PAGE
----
(Bloomberg) -- The top Democratic senator responsible for government oversight is drafting legislation that would overhaul how the federal government buys software, a move that could force Microsoft Corp., Oracle Corp. and other technology companies to remove limits on how their products interact with those made by rivals.
The draft bill, a copy of which was obtained by Bloomberg, would require agencies to move toward buying unlimited software licenses, rather than ones for a specific number of employees. Known as “enterprise licenses,” these contracts can save money by eliminating added costs when software is overused.
The legislation, written by Senator Gary Peters, the Michigan Democrat who chairs the Senate Homeland Security and Government Affairs Committee, would mandate government buyers to review all of their software, including any rules that limit how it can be used on computers, servers or cloud providers.
The draft legislation is still being finalized, according to a Peters aide, and is subject to change. His office didn’t comment on when the measure will be introduced. But the senator’s sponsorship boosts the likelihood that the bill will pass, given his role at the helm of the key committee.
While the bill doesn’t identify any of the software makers by name, if passed into law it would affect how companies like Microsoft and Oracle sell their products to the federal government.
Microsoft has come under fire from customers and rival cloud sellers like Amazon Web Services and Alphabet Inc.’s Google Cloud Platform for licensing rules that make it harder, more expensive or in some cases impossible to run products like Windows and Office in rival clouds, even if customers have already purchased licenses to use these programs.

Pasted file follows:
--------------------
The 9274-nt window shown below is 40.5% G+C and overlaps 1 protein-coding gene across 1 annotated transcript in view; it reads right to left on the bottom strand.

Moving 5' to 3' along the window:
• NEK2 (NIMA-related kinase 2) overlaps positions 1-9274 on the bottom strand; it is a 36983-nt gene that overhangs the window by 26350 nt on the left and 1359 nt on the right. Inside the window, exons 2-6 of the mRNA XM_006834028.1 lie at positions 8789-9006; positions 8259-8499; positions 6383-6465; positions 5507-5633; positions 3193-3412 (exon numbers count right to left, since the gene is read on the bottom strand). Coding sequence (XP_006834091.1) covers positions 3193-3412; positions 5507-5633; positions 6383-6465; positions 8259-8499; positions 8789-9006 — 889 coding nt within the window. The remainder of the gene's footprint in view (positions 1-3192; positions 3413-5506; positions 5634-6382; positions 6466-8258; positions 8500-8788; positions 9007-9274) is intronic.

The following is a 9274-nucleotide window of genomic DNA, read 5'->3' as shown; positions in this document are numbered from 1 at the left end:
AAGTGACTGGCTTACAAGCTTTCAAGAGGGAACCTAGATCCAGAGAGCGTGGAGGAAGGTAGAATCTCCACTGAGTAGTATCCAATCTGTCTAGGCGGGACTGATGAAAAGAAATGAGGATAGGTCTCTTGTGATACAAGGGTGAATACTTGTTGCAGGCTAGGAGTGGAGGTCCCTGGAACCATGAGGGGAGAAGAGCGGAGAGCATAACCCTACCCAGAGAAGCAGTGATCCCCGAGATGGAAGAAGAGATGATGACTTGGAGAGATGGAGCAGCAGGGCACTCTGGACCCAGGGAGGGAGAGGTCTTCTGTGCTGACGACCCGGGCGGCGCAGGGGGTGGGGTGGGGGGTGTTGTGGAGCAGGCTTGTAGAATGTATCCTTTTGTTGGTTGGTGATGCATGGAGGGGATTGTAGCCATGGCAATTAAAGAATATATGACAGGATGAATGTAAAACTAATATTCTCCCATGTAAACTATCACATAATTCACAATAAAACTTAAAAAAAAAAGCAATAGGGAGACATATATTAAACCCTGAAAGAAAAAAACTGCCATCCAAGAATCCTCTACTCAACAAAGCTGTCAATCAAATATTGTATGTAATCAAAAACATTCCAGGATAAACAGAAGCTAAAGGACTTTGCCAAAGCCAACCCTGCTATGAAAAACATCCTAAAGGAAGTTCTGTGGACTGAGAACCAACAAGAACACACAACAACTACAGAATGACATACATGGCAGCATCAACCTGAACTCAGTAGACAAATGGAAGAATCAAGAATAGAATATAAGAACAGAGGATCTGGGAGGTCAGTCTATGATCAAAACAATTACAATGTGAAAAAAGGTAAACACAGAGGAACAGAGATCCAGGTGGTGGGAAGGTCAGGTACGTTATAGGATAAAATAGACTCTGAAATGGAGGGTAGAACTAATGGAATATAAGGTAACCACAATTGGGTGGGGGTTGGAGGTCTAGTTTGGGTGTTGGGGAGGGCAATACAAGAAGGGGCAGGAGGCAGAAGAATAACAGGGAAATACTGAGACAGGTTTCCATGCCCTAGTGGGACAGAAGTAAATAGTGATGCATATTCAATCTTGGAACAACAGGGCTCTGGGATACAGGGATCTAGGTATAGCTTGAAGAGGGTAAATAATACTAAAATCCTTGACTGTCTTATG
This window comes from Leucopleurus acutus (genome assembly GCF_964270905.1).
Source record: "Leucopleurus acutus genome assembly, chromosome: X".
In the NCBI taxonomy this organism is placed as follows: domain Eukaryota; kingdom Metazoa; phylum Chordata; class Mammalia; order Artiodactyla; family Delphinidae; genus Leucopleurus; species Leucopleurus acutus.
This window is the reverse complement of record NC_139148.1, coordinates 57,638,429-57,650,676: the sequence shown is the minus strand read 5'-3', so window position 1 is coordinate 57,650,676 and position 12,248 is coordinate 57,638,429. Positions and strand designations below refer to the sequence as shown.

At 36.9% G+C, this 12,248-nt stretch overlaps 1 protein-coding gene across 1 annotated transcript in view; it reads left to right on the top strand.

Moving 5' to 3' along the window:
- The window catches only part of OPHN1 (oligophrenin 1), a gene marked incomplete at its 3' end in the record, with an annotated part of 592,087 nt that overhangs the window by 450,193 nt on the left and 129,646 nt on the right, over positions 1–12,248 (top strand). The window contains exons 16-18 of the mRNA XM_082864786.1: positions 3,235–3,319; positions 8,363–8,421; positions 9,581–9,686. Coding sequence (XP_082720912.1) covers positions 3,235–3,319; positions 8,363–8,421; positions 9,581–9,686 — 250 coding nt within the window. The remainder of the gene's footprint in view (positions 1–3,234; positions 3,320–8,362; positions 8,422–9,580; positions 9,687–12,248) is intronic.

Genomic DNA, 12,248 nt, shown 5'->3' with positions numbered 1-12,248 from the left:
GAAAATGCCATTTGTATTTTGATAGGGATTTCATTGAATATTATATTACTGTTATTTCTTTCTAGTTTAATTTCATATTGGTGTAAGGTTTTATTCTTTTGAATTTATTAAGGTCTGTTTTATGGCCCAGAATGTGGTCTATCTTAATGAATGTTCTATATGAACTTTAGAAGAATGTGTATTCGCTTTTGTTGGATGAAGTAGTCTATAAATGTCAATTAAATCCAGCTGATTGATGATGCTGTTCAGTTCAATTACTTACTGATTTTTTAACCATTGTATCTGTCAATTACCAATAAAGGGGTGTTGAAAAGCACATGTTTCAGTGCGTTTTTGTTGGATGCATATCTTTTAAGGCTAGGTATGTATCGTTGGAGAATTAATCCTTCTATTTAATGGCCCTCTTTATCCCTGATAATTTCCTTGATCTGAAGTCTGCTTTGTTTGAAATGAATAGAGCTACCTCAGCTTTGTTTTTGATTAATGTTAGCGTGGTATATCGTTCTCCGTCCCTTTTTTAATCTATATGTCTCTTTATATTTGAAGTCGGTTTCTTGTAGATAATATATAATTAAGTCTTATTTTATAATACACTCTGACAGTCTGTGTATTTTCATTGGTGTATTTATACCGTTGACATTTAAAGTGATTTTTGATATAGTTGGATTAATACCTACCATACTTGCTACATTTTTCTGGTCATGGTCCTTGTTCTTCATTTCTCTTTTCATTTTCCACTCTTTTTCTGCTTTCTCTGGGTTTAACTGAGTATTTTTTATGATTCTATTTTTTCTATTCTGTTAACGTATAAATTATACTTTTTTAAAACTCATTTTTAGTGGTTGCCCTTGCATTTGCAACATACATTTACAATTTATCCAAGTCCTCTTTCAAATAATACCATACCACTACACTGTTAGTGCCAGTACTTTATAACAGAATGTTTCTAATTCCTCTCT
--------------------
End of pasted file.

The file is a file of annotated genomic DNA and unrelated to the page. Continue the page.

A 2014 GAO review found most agencies didn’t adequately manage their software licenses, leading to higher costs when they purchased duplicative licenses or paid fees for violating license terms. Two years later, Congress passed a law requiring each agency establish a software licensing policy and track its purchases.
The Peters bill would build on that law, which his office said has saved the federal government $450 million since it was enacted. In addition to requiring that each agency move to unlimited software licenses where possible, the legislation also proposes the administration make plans to adopt government-wide licenses for popular software as a move to further reduce costs and use its purchasing power to promote interoperability -- the seamless transfer of data and information between systems.
The bill also asks agencies to identify limitations in software licenses on how programs can be used and to come up with ways to minimize such restrictions.
The federal government budgeted about $92.2 billion for information technology spending in fiscal 2021. Each of the federal government’s 24 agencies contracts on its own, buying thousands of software licenses each year, according to the Government Accountability Office.
Last month, Microsoft detailed some changes in its licensing policies to make it easier to run existing programs in clouds maintained by smaller providers, but the company hasn’t addressed license strictures related to the software maker’s joint customers with Google, Amazon.com Inc. and China’s Alibaba. Amazon said in a statement last month that the new changes, the exact language of which hasn’t yet been released, add new limits that impact them and their partners.
A lack of software interoperability has also hampered some government projects such as the effort to connect the Defense Department’s electronic medical records system to the one operated by Veterans Affairs. The VA signed a $10 billion contract in 2018 to move from its own proprietary electronic health records system to one developed by Cerner Corp., which was recently acquired by Oracle.